The Corporate Transparency Act (CTA) introduces beneficial ownership reporting requirements effective January 1, 2024, for new and existing companies. Below is an overview of the new reporting obligations imposed by the CTA.
Unless an exemption applies (see below), any corporation, limited liability company (LLC), limited partnership (LP) or other entity formed or registered to do business by filing a document with a US state or territory or an Indian tribe will be a “reporting company.”
WHO IS EXEMPT?
There are 23 exemptions from the CTA reporting requirement. These include, among others, public companies, broker-dealers, Securities Exchange Act-registered entities, investment advisers, insurance companies, pooled investment vehicles, tax exempt entities, large operating companies, certain wholly owned subsidiaries and inactive entities.
WHAT GETS REPORTED?
Reporting Company: Name, “doing business as” name, business address, jurisdiction and tax identification number.
Beneficial Owners: Name, date of birth, residential address and photo ID.
Company Applicants (only for reporting companies formed or registered on or after January 1, 2024): Name, date of birth, business or residential address, and photo ID.
WHO IS A BENEFICIAL OWNER?
Control Persons: An individual who, directly or indirectly, exercises substantial control over the reporting company (can be more than one):
Includes senior officers (e.g., president, chief executive officer, chief operating officer, chief financial officer, general counsel).
Captures anyone who is able to make important decisions on behalf of the reporting company, including the power to appoint and remove senior officers or a majority of the board of directors (or similar governing body).
25% Owners: An individual who, directly or indirectly, owns or controls at least 25% of the ownership interests of the reporting company.
Ownership interests include equity (stock, LLC/LP interests, etc.), instruments convertible into equity, profits interests, options, etc.
WHO IS A COMPANY APPLICANT?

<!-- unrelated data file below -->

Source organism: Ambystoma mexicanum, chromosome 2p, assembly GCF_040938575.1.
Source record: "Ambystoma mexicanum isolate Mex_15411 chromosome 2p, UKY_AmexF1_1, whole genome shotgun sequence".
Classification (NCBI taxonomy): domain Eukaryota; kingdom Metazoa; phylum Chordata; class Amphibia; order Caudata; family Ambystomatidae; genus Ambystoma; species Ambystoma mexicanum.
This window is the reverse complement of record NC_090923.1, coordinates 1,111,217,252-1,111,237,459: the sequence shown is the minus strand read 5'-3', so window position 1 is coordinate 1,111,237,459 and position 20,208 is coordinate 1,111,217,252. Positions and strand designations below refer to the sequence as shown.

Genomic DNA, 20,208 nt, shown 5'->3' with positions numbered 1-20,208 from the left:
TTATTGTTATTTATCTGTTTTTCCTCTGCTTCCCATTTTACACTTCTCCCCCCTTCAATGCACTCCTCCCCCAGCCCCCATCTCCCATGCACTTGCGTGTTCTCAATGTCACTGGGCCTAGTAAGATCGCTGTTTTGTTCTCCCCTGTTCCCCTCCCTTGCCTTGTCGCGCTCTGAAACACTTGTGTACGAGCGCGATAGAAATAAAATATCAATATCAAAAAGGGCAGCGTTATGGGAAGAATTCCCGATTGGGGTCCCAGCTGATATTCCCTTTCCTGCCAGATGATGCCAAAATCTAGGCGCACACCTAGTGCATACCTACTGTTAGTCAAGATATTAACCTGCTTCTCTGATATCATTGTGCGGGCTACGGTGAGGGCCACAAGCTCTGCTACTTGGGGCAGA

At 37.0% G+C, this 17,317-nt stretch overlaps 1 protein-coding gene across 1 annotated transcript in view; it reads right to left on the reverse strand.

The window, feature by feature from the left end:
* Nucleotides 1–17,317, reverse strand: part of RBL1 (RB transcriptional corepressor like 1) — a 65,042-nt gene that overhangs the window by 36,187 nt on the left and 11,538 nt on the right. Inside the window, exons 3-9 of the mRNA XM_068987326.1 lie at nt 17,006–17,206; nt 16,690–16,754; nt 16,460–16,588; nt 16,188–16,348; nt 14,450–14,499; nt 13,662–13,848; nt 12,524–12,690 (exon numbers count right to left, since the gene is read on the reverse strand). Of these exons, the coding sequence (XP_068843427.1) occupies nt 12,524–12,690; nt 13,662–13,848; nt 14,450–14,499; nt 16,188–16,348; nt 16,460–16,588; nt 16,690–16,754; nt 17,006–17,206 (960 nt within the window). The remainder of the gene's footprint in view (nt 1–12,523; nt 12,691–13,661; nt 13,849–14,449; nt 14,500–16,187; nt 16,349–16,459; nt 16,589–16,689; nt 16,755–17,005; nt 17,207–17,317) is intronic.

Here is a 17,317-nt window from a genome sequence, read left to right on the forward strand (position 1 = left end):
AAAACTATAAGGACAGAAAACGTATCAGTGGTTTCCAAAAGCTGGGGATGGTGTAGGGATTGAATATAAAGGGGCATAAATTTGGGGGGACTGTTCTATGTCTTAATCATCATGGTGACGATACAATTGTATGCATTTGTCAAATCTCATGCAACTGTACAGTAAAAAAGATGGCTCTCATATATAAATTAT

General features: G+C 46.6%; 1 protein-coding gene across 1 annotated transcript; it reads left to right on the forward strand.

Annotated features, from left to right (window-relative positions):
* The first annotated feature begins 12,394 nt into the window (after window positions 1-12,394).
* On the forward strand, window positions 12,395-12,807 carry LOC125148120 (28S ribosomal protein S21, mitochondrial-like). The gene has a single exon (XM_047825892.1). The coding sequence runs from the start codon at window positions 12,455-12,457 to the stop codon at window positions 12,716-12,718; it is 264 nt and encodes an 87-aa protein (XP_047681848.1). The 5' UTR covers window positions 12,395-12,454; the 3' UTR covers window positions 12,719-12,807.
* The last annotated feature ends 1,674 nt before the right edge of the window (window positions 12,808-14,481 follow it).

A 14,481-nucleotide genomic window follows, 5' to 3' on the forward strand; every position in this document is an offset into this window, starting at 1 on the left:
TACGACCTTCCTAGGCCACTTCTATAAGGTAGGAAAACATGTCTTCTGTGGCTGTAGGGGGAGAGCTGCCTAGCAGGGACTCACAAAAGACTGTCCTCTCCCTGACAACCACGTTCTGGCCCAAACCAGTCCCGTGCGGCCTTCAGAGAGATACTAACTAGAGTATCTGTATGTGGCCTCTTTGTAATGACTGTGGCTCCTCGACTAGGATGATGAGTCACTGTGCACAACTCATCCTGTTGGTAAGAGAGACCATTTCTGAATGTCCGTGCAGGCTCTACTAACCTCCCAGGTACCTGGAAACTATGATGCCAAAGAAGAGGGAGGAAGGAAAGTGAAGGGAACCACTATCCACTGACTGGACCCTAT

The individual who directly files the document that forms or registers the reporting company and the individual who is primarily responsible for directing or controlling such filing if more than one individual is involved in the filing. No more than two company applicants per company.
WHAT ARE THE REPORTING DEADLINES?
Existing Reporting Companies (formed or registered before January 1, 2024): Initial report due by January 1, 2025.
New Reporting Companies (formed or registered on or after January 1, 2024): Initial report due within 90 days of formation or registration, but companies formed or registered after January 1, 2025, will need to file an initial report within 30 days of formation or registration.
Updates and Corrections: Changes to reported information must be reported within 30 days of the change. No updates for changes to company applicant information.
HOW TO REPORT?
Reports can be filed through the portal maintained by the US Department of the Treasury’s Financial Crimes Enforcement Network (FinCEN). See www.fincen.gov/boi.
The cloud-based system will meet the highest Federal Information Security Management Act level.
WHO GETS ACCESS TO THE FinCEN DATABASE?
Federal agencies engaged in law enforcement, national security or intelligence activity to advance such activity.
State, local and tribal law enforcement for use in criminal or civil investigations and with authorization from a court of competent jurisdiction.
Certain foreign agencies engaged in law enforcement, national security or intelligence activity.
Financial institutions subject to customer due diligence requirements, solely with the consent of the reporting company, to facilitate compliance with such requirements, and their regulators.
Certain Treasury officers and employees, including for tax administration.
WHAT HAPPENS IF I DON’T REPORT? WHAT IF MY INFORMATION IS MISUSED?
There are civil and criminal penalties for willful reporting violations.
There are also civil and criminal penalties for unauthorized disclosure and use of information.
WHAT IS A FinCEN IDENTIFIER?
An individual may submit the required information directly to FinCEN and receive a unique FinCEN identifier, which the individual may provide to a reporting company in lieu of the required personal information.
Reporting companies can also obtain a FinCEN identifier.
WHERE DO I BEGIN?
Educate your company’s decisionmakers and leadership team.
Make the necessary changes and updates to your company’s org chart.
Identify potential beneficial owners.
HOW CAN McDERMOTT HELP?
Assess your company’s reporting obligations, eligibility for exemptions and compliance requirements.
Assist foreign and domestic entities with issue-spotting.
Provide education and training for legal and compliance teams.
Should you have any questions, please contact the authors of this article or your regular McDermott lawyer.